• Have a party and give awards or prizes to volunteers.
  • Plan a group activity or outing, such as a picnic in the park, or a movie night.
  • Invite volunteers to share stories about volunteering with your organization, and feature those stories in your newsletter or on your Web site.
  • Have staff members talk about a great experience they’ve had with volunteers, and share this experience with everyone.
  • You probably have some of your own ideas percolating now too: great!
  • Have a “Just For You Day” and offer to serve them through car washes, lunches, and more.
  • Appreciation Dinner
  • Write a hand-written note and say “You make working here fun.” Include a really good joke.
  • Look him in the eye and say, “I don’t know what I’d do without you around here.”
  • Thank the employee publicly.
  • Say, “Nobody has your unique set of talents and skills. I’m glad we get to use them.”
  • Send a hand-written note to the employee’s spouse or partner singing praises of the employee, and thanking the partner for their support.
  • Say “Bob, you’re really good at what you do.”
  • Say “I’m glad you’re on our team.”
  • Say “Your customers love you.”
  • Thank an employee privately.
  • Do something out of the ordinary.
  • Give the employee more responsibility.
  • Take the employee out to lunch with you and your boss.
  • Buy a pair of tickets for the employee and her spouse to a movie or concert.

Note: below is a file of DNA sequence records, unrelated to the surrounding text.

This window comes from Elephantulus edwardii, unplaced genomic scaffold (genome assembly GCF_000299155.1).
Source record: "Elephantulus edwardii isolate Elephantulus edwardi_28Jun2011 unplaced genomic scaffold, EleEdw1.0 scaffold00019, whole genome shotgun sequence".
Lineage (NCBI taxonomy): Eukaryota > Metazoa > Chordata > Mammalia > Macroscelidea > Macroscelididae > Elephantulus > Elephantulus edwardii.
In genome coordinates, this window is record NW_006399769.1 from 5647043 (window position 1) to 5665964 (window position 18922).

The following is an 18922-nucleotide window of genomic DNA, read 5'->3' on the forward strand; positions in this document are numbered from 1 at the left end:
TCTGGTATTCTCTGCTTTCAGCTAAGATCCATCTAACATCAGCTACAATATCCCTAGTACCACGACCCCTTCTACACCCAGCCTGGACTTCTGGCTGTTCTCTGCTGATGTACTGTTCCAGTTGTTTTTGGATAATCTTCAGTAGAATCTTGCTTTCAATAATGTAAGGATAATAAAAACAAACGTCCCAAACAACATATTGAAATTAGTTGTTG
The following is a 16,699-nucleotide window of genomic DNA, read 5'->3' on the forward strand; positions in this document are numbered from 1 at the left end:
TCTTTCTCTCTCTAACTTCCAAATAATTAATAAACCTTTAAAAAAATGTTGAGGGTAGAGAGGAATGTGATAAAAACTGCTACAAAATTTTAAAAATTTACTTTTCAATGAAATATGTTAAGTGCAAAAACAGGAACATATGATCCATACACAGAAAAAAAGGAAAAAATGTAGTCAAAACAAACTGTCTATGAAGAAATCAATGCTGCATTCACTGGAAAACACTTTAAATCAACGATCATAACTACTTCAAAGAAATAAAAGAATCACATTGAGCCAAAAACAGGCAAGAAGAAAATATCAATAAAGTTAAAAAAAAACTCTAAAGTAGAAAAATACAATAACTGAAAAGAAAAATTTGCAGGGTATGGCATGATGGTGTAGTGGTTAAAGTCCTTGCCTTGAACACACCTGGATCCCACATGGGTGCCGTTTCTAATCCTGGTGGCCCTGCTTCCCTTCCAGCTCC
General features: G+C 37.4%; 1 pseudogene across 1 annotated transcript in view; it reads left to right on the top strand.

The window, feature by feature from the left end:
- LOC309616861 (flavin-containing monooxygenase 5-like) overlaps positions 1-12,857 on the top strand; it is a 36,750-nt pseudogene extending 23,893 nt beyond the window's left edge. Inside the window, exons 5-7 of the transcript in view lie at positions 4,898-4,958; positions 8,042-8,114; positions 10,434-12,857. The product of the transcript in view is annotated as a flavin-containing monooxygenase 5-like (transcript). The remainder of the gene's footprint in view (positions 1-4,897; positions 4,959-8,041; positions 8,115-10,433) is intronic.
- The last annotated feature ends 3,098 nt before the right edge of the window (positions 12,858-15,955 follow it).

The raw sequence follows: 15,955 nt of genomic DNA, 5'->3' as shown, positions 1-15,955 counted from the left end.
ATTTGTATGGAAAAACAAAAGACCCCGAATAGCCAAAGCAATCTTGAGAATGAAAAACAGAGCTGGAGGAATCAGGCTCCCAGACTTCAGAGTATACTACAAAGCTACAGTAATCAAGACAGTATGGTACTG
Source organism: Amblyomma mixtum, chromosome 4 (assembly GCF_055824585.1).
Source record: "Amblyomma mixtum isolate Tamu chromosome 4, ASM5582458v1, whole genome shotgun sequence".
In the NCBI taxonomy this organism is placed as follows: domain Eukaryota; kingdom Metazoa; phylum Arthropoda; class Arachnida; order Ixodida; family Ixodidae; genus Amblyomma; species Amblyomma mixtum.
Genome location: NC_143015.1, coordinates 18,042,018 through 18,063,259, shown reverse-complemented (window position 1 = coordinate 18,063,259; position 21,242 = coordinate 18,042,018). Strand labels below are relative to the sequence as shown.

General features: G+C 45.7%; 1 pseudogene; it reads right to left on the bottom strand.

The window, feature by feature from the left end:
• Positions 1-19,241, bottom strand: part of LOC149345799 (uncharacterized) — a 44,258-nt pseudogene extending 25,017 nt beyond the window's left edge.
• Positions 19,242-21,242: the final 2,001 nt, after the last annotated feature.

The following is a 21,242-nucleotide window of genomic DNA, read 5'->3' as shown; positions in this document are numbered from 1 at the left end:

• After a huge accomplishment: Have a limo pick up the employee at home and bring him to work.
  • Buy her a book you know she’ll love.
  • Send her to lunch with three of her friends who don’t work for your company. Pick up the tab.
  • Take his car to get it washed, or have a mobile car wash visit your parking lot.
  • Send the employee home with a thick, fresh Porterhouse steak.
  • Buy a subscription to a magazine the employee would love.
  • Prepare lunch at the employee’s desk for the employee.
  • Get the autograph of the employee’s kid’s favorite sports hero and give it to the employee to give to his child.
  • Buy a coffee for the employee every morning for a month. Bring it into work with you.
  • Have some plants sent to the employee’s home.
  • Take the employee and his kid fishing.

Thank you to Skip Anderson for much of this list!

Those who work for, or with, you are valuable assets that need to be appreciated.  Do so liberally and often.